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ACL Surgery Risks

As with any surgery, there are potential risks involved in ACL reconstruction. The decision to proceed with the surgery is made because the advantages of surgery outweigh the potential disadvantages.

It is important that you are informed of these risks before the surgery takes place.

Complications can be medical (general) or surgical complications specific to the knee.

Medical complications

Medical complications include those of the anesthetic and your general well being. Almost any medical condition can occur so this list is not complete. Complications include:

  • Allergic reactions to medications

  • Complications from nerve blocks such as infection or nerve damage

Surgical complications


Infection can occur with any operation. In the knee, this can be superficial or deep. Infection rates are approximately 1%. If it occurs, it can be treated with antibiotics but may require further surgery. Very rarely your ACL graft may need to be removed to eradicate infection. Tom Brady underwent ACL reconstruction and had a serious infection. This required reoperation; as is the typical case, the final outcome was positive (he subsequently was the MVP in the NFL!!)

Blood Clots (Deep Venous Thrombosis)

These can form in the calf muscles and can travel to the lung (Pulmonary embolism). These can occasionally be serious and even life threatening. If you get calf pain or shortness of breath at any stage, you should notify Dr. Pearle, your medical doctor, or go directly to the Emergency Room.

Fractures or Breaks in the Bone

Fractures or breaks can occur during surgery or afterwards if you fall. To repair these, you may require surgery.

Stiffness in the Knee

Ideally, your knee should bend fully but on occasion, may not bend as well as expected. It should also straighten fully. Occasionally, further surgery is needed to remove the scar tissue and restore motion.

ACL graft failure

ACL graft failure rate is varies with the age of the patient. Recent studies have shown a rerupture rate in teenages of approximately 10% but it drops to approximately 1-2% as we get older.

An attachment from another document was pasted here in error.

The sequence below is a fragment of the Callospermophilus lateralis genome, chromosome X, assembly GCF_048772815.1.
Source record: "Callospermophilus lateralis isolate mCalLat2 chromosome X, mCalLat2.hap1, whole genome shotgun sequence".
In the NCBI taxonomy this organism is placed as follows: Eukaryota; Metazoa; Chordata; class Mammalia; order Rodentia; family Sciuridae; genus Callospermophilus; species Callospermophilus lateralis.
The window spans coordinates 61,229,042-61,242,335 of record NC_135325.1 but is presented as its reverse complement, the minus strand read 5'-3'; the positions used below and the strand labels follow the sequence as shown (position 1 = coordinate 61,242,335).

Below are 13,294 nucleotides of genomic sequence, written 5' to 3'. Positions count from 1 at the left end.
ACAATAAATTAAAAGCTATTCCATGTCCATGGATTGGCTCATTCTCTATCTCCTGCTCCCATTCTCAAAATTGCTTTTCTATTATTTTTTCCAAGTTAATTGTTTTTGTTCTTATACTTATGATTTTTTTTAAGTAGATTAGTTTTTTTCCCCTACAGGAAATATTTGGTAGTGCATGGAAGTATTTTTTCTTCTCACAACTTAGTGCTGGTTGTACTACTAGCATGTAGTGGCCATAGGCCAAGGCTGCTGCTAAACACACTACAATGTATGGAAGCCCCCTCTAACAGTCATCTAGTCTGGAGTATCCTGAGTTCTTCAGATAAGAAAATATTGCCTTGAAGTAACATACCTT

Wound Irritation or Breakdown

The operation will always cut some skin nerves, so you will inevitably have some numbness around the wound. This does not affect the function of your joint. You can also get some aching around the scar. Vitamin E cream and massaging can help reduce this.

Occasionally, you can get reactions to the sutures or a wound breakdown that may require antibiotics or rarely, further surgery.

Damage to Nerves and Blood Vessels

Rarely these can be damaged at the time of surgery. If recognized they are repaired but a second operation may be required. Nerve damage can cause a loss of feeling or movement below the knee and can be permanent.

Further Surgery

Further surgery for meniscal tears and scar tissue removal can be required after ACL reconstruction.


ACL tears are associated with the development of knee arthritis over the long term. It is currently unclear whether ACL surgery prevents the future development of arthritis.


Surgery is not a pleasant prospect for anyone, but for some people with ACL injury, it could mean the difference between leading a normal life or putting up with a debilitating condition. Surgery can be regarded as part of your treatment plan-it may help to restore function to your damaged joints as well as relieve pain.

ACL surgery is one of the most successful operations available today. It is an excellent procedure to improve the quality of life, return to cutting sports, and improve function.

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